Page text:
Monday, August 9, 2010

A really bad week leads to decision on res judicata effect of arbitrator's award on related action

Anthony Liquori suffered personal injuries in an automobile accident with Zachary Wyman on September 24, 2004, and was injured again in an accident with Robert Pelley on September 27, 2004.

Liquori settled his claim against Wyman for Wyman's $20,000 policy limits. He then sought underinsured motorist coverage from his own insurer, Travelers. In an arbitration of the underinsured motorist claim he submitted medical bills totalling $10,716.10.

The arbitrator ruled that based on the materials submitted, it was impossible to determine which medical bills were solely attributable to the Wyman accident and not to the Pelley accident. She held that the Wyman accident was not responsible for more than one third of his nine percent impairment rating, and awarded $4,752.93.

Liquori's claim against Pelley continued. He submitted to the court the medical bills he had submitted in the Wyman arbitration, plus some addiditonal bills.

Pelley moved to exclude from evidence the medical records and bills that had been submitted to the Wyman arbitrator, on the ground that the arbitrator's award was res judicata as to Liquori's total damages.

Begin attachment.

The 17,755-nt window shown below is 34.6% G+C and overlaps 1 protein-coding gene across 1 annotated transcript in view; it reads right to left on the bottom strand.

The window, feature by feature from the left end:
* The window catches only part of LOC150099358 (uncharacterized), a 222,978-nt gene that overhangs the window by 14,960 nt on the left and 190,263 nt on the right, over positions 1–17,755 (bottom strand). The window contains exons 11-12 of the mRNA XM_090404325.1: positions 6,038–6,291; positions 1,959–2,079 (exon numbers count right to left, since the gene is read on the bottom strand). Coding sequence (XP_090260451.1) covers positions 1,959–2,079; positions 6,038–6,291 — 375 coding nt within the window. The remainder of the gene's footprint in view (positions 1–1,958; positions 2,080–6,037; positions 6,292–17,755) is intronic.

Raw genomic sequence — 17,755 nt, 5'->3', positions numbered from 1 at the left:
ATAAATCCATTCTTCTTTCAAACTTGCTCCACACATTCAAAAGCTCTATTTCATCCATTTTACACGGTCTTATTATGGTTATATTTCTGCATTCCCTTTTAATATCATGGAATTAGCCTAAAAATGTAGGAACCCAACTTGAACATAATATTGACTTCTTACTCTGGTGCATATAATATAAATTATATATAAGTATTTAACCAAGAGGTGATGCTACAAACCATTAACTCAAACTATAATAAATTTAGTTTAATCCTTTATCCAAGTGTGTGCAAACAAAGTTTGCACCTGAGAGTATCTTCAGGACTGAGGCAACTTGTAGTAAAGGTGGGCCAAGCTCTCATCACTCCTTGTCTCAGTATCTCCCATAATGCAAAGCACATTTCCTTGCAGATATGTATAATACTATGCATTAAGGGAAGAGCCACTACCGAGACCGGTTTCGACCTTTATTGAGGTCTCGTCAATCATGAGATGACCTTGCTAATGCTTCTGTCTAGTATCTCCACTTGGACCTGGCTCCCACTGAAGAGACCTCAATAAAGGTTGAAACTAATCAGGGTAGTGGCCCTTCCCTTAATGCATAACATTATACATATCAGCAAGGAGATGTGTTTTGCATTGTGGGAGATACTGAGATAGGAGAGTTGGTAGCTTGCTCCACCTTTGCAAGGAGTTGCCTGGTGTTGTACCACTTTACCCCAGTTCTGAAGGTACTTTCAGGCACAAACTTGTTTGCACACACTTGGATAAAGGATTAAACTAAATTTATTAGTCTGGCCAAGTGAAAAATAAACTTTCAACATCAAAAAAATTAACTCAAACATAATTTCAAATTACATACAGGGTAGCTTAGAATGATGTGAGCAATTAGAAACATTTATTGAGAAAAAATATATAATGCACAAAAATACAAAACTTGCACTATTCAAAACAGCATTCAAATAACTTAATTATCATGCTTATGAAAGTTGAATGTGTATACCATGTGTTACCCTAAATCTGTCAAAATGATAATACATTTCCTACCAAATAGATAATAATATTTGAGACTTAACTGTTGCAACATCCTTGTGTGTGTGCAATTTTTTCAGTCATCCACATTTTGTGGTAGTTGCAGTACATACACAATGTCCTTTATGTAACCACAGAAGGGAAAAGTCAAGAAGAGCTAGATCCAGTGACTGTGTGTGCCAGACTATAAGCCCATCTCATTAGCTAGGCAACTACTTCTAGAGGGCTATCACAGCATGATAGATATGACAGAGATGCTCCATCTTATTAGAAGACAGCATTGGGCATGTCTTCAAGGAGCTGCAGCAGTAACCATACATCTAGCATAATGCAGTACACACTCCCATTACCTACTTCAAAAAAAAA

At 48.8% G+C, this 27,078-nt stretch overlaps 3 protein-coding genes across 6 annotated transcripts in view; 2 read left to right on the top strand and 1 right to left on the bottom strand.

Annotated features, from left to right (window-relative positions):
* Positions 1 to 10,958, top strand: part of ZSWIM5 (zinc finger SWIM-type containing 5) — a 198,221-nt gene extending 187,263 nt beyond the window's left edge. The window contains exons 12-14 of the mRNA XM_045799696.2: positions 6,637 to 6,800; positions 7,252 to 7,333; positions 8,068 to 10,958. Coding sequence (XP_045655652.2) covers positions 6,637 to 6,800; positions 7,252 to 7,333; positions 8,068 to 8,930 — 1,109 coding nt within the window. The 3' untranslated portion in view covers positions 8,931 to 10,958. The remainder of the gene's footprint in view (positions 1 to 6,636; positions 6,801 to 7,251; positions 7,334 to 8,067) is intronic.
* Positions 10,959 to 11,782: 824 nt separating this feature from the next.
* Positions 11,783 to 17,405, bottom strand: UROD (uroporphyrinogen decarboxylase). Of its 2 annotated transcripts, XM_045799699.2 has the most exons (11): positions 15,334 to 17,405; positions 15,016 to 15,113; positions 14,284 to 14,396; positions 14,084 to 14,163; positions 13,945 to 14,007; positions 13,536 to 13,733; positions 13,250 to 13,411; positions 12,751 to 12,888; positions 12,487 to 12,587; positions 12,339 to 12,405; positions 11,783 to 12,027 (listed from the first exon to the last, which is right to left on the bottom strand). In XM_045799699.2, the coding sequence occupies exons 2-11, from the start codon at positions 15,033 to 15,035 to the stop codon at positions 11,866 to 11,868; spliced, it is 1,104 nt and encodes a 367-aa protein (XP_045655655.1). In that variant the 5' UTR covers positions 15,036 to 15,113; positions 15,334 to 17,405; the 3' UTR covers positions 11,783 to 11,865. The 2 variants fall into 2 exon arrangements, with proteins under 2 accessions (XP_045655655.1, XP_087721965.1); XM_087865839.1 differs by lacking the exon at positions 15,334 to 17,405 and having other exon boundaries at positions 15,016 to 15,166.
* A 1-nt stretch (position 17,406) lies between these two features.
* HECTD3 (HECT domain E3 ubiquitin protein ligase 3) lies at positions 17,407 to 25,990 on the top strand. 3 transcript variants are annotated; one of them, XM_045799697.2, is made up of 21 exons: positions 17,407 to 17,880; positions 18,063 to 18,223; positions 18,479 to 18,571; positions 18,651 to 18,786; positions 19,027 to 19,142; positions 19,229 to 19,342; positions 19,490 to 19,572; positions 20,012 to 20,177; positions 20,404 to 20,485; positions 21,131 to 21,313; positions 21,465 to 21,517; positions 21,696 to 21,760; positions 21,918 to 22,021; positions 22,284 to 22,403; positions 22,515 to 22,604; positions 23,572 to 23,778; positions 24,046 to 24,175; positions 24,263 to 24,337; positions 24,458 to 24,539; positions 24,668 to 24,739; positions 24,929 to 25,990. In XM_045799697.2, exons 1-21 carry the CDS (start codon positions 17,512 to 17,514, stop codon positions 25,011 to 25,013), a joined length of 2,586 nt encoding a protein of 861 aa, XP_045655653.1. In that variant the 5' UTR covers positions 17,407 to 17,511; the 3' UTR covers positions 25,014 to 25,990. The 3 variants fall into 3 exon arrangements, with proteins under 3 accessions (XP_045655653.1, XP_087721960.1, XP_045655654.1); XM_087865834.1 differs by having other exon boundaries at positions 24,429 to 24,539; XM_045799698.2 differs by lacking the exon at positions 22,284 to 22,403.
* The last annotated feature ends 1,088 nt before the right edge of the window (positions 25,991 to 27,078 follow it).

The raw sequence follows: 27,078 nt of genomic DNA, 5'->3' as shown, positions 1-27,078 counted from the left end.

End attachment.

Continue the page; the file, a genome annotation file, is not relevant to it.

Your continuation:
In Liquori v. Pelley, 2010 WL 2010875 (Mass. App. Div.) the Massachusetts Appellate Division held that there was no issue preclusion, because there was no identity of issues between the Wyman arbitration and the Pelley trial. In the Pelley trial the issue was the amount of Liquori's damages for injuries caused by the Pelley accident. In the Wyman arbitration the issue was the amount of Liquori's damages caused by the Wyman accident. The Wyman arbitration did not determine Liquori's total damages from both accidents. Even if the arbitrator implicitly determined damages from the Pelley accident, such finding was not essential to the arbitrator's determination.

No comments: